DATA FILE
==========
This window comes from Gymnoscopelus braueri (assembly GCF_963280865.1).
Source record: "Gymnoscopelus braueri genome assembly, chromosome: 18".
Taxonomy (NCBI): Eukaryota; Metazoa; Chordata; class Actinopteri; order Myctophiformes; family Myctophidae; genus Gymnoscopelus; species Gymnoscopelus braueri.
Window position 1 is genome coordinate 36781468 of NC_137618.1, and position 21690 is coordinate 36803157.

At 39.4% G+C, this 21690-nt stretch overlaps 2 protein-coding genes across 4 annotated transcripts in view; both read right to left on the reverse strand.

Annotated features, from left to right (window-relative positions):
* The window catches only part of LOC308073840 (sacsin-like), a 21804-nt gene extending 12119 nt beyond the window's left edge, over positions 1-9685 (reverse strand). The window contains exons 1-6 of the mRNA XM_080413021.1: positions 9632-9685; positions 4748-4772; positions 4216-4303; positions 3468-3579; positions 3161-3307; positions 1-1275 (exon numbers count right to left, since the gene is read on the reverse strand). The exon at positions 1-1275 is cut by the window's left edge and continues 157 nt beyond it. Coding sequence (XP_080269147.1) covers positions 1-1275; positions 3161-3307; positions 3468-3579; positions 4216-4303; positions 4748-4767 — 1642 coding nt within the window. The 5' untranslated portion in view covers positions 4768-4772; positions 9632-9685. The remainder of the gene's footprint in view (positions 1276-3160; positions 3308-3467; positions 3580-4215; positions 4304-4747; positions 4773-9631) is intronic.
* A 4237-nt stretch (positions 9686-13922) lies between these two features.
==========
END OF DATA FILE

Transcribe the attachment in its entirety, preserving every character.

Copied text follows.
This window comes from Gymnoscopelus braueri (assembly GCF_963280865.1).
Source record: "Gymnoscopelus braueri genome assembly, chromosome: 18".
Taxonomy (NCBI): Eukaryota; Metazoa; Chordata; class Actinopteri; order Myctophiformes; family Myctophidae; genus Gymnoscopelus; species Gymnoscopelus braueri.
Window position 1 is genome coordinate 36781468 of NC_137618.1, and position 21690 is coordinate 36803157.

At 39.4% G+C, this 21690-nt stretch overlaps 2 protein-coding genes across 4 annotated transcripts in view; both read right to left on the reverse strand.

Annotated features, from left to right (window-relative positions):
* The window catches only part of LOC308073840 (sacsin-like), a 21804-nt gene extending 12119 nt beyond the window's left edge, over positions 1-9685 (reverse strand). The window contains exons 1-6 of the mRNA XM_080413021.1: positions 9632-9685; positions 4748-4772; positions 4216-4303; positions 3468-3579; positions 3161-3307; positions 1-1275 (exon numbers count right to left, since the gene is read on the reverse strand). The exon at positions 1-1275 is cut by the window's left edge and continues 157 nt beyond it. Coding sequence (XP_080269147.1) covers positions 1-1275; positions 3161-3307; positions 3468-3579; positions 4216-4303; positions 4748-4767 — 1642 coding nt within the window. The 5' untranslated portion in view covers positions 4768-4772; positions 9632-9685. The remainder of the gene's footprint in view (positions 1276-3160; positions 3308-3467; positions 3580-4215; positions 4304-4747; positions 4773-9631) is intronic.
* A 4237-nt stretch (positions 9686-13922) lies between these two features.